Sonny Haquani
Producer Sonny Haquani stands on the sidelines during the taping of LNG.

Sonny Haquani can't belly up to the bar and order a beer, but the UNM freshman can (and did) walk into a local Albuquerque TV station and launch a political talk show. He was 16-years-old at the time and required to do a public service project as a final for his homeschool program. Four years later, the project continues as a weekly talk show with Haquani in the role of producer.

Haquani was homeschooled for the majority of his early education. Fundamental academic subjects were taught by his mother, and philosophical subjects such as psychology, political science and critical thinking, were taught by his father. Three to four hour lectures typically took place over morning coffee.

“I had a unique education, for sure,” Haquani said. “I like to tell people that I essentially learned from the top down, instead of the bottom up. I learned advanced philosophical theories and skills such as conceptual reverse engineering before I learned algebra.” 

When the time came for Haquani to choose a project for his final, he knew two things: it was going to involve politics, and it had to reach the greatest number of people possible, in the most substantive way. So he analyzed public perception of all types of media and determined that television was arguably the best suited for his purposes.

With help from his father, Haquani pitched the idea for a talk show to the project coordinator at UPublic TV. The studio had just won the contract for the public access network in Albuquerque and was transitioning into the role of a community television station.

"The premise of my show was clear from the start,” Haquani said. “I wanted to create a platform, completely absent political bias, where candidates of all affiliations could present themselves to constituents in a relaxed, one-on-one, no frills interview, kind of like the Charlie Rose show. And my intention was to serve the community by providing a neutral source of information on who might best represent them. The overwhelming response from the community after one season is why we decided to continue producing the show. It’s an act of public service."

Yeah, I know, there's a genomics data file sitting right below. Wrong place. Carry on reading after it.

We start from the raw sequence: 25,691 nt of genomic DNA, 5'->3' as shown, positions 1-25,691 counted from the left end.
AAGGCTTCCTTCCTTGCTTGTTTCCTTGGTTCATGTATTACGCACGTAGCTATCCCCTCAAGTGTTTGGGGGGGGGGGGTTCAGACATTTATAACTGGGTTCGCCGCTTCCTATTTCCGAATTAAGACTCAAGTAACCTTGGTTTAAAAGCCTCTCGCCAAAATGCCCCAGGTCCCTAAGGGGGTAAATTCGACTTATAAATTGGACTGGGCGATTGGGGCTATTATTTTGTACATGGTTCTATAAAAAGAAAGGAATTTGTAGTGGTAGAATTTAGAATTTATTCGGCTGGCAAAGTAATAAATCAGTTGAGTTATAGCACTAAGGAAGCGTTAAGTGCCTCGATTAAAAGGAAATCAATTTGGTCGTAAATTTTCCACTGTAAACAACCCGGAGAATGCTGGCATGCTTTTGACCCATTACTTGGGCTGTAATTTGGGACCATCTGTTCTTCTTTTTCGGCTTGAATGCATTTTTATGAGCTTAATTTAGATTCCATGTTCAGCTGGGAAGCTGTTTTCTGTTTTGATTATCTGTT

Haquani believes that a major barrier for political candidates today is the expense associated with running for office. “Many qualified contenders can’t get the exposure they need because they just don't have the funds to compete with more moneyed candidates. Even though they may be better qualified and armed with more solutions, it's difficult to get elected when people don't know who you are. That’s what LNG [Local National Global] provides; the opportunity for voters to tune in and decide for themselves which candidate is aligned with their position and who they should ultimately vote for,” he said.

Haquani has been the producer of LNG, which airs weekly on UPublic TV, for nearly four years. His father is the show’s host. “I had interviewed dozens of applicants for the position of host and as it turned out, every one of them exhibited a political bias,” Haquani said. “And then it dawned on me, Why not ask the person I know to be incredibly fair and impartial…my father, the quintessential centrist.”

LNG has featured candidates and members from almost every branch of local, state and national government. The show airs every Sunday on channel 27 at 10 a.m.

Needless to say, Haquani is a political science major, minoring in international studies with a focus on international relations. He plans to get his Master’s degree in Constitutional law.